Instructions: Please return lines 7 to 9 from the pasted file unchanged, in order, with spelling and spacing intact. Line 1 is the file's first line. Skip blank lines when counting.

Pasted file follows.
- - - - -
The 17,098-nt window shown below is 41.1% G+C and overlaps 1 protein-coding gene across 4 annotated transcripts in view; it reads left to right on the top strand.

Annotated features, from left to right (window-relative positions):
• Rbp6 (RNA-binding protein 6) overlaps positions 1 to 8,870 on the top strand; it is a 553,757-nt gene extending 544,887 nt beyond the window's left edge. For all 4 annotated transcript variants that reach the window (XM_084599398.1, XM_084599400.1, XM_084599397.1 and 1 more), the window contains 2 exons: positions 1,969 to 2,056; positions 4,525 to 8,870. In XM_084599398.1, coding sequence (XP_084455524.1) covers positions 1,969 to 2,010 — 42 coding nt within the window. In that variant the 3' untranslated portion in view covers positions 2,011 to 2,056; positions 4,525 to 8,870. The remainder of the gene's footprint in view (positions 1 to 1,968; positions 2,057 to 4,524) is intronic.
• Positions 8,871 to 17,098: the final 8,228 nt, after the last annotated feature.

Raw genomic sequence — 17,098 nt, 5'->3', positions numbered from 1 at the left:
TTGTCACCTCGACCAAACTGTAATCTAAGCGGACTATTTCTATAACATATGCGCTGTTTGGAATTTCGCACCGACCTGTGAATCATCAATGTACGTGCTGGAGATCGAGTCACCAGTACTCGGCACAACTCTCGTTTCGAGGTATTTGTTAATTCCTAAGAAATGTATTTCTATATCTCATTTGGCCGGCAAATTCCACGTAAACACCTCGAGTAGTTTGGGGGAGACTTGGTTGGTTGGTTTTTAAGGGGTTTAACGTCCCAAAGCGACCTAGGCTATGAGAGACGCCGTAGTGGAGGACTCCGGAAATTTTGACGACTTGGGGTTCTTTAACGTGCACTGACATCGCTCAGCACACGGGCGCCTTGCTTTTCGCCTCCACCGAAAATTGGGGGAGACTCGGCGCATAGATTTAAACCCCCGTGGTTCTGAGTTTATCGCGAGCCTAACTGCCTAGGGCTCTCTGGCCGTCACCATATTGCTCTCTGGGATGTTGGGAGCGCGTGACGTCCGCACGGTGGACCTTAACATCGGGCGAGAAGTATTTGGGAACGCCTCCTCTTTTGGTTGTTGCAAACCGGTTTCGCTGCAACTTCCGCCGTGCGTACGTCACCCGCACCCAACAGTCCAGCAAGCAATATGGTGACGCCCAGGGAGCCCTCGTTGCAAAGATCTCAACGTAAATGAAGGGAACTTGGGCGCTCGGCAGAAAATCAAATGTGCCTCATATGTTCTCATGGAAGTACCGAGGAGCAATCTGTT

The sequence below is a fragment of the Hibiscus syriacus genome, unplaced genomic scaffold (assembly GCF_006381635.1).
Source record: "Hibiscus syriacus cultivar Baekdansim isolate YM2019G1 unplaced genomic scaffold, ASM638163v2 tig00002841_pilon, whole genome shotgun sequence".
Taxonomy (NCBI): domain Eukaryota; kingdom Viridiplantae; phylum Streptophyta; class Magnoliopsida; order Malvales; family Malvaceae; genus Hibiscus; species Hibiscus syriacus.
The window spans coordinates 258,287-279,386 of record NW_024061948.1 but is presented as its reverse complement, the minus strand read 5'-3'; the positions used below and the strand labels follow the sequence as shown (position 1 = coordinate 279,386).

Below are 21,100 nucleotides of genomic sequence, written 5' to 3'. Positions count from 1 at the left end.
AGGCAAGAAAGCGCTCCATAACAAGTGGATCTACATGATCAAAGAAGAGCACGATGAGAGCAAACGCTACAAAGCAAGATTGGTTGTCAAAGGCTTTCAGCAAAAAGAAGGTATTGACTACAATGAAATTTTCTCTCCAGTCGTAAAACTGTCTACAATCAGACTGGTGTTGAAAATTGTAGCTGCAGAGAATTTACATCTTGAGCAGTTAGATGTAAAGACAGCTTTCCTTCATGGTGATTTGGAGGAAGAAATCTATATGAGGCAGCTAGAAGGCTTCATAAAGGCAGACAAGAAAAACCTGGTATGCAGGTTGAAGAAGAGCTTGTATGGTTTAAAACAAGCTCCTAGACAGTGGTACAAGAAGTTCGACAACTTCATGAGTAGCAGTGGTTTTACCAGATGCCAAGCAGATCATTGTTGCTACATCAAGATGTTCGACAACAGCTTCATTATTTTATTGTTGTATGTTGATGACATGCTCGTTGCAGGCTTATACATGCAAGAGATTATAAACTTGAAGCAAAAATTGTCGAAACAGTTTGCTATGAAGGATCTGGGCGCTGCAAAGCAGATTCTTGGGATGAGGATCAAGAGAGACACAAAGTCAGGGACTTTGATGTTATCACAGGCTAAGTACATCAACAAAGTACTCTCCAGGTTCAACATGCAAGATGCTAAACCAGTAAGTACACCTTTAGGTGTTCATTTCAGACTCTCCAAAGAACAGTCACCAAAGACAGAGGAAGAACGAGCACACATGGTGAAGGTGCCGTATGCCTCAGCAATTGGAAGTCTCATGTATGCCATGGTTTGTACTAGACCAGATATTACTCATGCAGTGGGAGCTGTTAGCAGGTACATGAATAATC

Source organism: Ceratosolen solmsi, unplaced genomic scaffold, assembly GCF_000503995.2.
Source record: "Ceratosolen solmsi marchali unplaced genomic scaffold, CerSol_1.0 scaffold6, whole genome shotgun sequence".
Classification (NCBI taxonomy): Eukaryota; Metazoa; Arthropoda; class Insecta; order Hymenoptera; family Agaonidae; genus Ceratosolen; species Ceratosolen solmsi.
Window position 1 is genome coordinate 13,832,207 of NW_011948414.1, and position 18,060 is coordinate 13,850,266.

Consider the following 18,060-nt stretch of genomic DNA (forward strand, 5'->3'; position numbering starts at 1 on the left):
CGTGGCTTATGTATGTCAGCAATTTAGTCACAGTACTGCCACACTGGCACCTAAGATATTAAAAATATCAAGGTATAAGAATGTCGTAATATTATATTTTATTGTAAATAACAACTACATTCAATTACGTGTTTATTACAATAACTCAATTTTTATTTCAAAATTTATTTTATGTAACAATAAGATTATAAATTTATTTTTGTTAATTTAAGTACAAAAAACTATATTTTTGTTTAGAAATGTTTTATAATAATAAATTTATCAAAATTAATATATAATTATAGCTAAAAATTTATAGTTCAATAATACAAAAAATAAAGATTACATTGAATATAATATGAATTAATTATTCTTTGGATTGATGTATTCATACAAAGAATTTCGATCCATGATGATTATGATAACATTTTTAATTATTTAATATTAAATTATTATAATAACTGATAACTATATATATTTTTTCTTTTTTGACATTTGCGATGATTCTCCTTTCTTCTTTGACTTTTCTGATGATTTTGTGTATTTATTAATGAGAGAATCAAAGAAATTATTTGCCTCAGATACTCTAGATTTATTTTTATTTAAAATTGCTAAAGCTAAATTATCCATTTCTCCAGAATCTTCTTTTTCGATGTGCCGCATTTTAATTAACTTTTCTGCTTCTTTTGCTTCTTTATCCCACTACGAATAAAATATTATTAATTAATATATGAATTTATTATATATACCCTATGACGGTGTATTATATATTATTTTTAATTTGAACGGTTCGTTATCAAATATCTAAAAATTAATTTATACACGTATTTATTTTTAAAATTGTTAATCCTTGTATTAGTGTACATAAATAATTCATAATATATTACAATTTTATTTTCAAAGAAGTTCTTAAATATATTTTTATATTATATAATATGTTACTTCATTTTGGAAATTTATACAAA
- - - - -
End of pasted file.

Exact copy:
The sequence below is a fragment of the Hibiscus syriacus genome, unplaced genomic scaffold (assembly GCF_006381635.1).
Source record: "Hibiscus syriacus cultivar Baekdansim isolate YM2019G1 unplaced genomic scaffold, ASM638163v2 tig00002841_pilon, whole genome shotgun sequence".
Taxonomy (NCBI): domain Eukaryota; kingdom Viridiplantae; phylum Streptophyta; class Magnoliopsida; order Malvales; family Malvaceae; genus Hibiscus; species Hibiscus syriacus.